The Problem With Men Writing Women As Psychopaths
I recently saw Elle and The Eyes of My Mother. Both are beautiful films. Both are uncomfortable films. Both are stories made by male writers and directors exploring themes of violence, trauma, rape, emotional connection and psychosis through female characters.
It’s complicated to write stories without appropriating voices. Seeing both of these films within a short time period got me thinking about how to be an ally as an artist. Of course filmmakers need to reach beyond their own experiences to make great work, especially work that pushes boundaries. At their best, films can be used to ask questions and examine our culture. And I do think both of these films ask important questions. But I have a problem with who is answering those questions.
There are many ways to use your creative voice to produce a story that is hard to make and hard to watch. But these films lack collaboration. I found myself scouring the credits, looking for a female name regarding the writing or directing. But I found none. And that made me more uncomfortable than the brutal rape scenes in Elle or the smooth cinematic torture and dismemberment of The Eyes of My Mother.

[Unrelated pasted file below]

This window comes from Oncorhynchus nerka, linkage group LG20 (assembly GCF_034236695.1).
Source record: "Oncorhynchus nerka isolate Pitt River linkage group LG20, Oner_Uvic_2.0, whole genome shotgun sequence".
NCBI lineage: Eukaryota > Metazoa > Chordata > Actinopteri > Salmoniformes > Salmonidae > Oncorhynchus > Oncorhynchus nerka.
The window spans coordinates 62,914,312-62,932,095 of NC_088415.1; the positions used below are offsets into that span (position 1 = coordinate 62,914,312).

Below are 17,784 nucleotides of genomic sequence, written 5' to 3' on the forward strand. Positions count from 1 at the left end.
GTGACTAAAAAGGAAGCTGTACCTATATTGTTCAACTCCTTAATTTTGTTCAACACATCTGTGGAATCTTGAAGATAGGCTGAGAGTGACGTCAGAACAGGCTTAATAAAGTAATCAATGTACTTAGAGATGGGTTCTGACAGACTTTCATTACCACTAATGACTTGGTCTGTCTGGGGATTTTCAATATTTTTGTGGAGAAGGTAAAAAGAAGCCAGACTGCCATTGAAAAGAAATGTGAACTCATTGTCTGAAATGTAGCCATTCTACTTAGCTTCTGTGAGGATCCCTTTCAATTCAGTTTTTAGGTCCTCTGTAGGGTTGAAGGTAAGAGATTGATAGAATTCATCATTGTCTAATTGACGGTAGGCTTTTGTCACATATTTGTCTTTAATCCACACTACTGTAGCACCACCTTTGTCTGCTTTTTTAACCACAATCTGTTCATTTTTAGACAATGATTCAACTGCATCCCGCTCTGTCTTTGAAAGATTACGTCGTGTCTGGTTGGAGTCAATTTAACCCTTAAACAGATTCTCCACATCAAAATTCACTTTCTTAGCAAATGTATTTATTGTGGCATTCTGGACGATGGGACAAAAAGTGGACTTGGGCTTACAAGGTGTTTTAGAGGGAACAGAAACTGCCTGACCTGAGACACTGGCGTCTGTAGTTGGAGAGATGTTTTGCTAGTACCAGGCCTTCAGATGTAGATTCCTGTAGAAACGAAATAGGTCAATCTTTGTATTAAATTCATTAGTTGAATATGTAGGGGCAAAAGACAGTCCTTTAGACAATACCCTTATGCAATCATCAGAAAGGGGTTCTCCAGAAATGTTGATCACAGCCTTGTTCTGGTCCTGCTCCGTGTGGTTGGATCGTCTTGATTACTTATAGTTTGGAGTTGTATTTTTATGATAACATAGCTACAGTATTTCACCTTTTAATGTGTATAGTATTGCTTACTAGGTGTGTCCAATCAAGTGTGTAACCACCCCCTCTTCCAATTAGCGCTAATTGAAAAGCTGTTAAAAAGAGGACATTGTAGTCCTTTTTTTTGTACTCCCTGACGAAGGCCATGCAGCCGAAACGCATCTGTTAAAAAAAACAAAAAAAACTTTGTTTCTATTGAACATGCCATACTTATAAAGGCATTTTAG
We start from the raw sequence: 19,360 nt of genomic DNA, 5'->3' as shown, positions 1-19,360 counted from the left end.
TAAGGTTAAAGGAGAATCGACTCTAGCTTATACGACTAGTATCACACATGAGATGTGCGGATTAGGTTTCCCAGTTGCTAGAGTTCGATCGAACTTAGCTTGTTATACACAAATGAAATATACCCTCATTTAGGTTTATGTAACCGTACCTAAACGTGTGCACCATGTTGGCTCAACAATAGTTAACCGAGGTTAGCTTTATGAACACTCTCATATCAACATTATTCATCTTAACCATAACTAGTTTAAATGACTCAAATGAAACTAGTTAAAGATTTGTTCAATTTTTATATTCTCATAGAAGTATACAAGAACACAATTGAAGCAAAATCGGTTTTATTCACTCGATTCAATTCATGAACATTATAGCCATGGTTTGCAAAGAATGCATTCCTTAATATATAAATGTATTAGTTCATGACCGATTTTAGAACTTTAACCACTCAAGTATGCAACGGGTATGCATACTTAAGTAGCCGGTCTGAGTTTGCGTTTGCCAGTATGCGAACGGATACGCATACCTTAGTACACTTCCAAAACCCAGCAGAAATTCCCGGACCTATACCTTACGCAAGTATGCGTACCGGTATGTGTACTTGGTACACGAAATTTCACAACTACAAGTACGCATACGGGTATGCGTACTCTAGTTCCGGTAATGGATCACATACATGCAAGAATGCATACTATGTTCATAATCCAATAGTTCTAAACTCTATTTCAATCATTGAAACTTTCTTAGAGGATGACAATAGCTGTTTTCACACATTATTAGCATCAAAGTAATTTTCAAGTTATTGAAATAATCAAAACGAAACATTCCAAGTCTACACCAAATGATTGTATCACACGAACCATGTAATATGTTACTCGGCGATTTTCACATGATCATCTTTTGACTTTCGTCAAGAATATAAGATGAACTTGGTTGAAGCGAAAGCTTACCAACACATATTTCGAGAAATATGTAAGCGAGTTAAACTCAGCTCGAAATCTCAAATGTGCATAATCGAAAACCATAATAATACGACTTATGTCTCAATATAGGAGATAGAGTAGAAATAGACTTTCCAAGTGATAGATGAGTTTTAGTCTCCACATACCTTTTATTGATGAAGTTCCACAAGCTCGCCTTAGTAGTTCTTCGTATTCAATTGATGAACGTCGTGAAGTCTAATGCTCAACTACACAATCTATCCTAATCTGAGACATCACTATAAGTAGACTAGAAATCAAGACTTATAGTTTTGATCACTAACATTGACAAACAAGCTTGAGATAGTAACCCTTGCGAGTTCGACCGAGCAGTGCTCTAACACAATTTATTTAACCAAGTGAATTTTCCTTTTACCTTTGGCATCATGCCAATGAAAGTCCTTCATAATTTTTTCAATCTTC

I don’t understand this choice. Women are writing and directing amazing things in the genre. Think of Jennifer Kent of The Babadook or Ana Lily Amirpour of A Girl Walks Home Alone at Night and The Bad Batch. There are many more. A male filmmaker interested in telling a story about a woman dealing with rape, violence, patriarchy, and psychosis who invites a woman to help tell that story will accomplish three wonderful things. First, they will lend the story an authentic voice, a perspective that needs to be heard. Second, they will offer creative work to people who might have fewer opportunities to do such work. And third, they will make a different, and I think probably a better, movie.
A good example of this is Marvel's Luke Cage. Marvel could have created this show with the same, predominantly white, team with whom they made their other shows. Instead, they specifically hired black show runners and producers and directors. Mahershala Ali spoke in an interview about working with a team made entirely of people of color. They made stylistic choices at every level that wouldn't have happened otherwise, from casting to story to soundtrack.
Not every kind of art needs to be comfortable. Genre films in particular are wonderful at teasing out the fears and the problems of the society that produces them. But without inviting a female voice into these particularly female stories, these films just become a part of the disturbing patriarchal systems that they are meant to examine.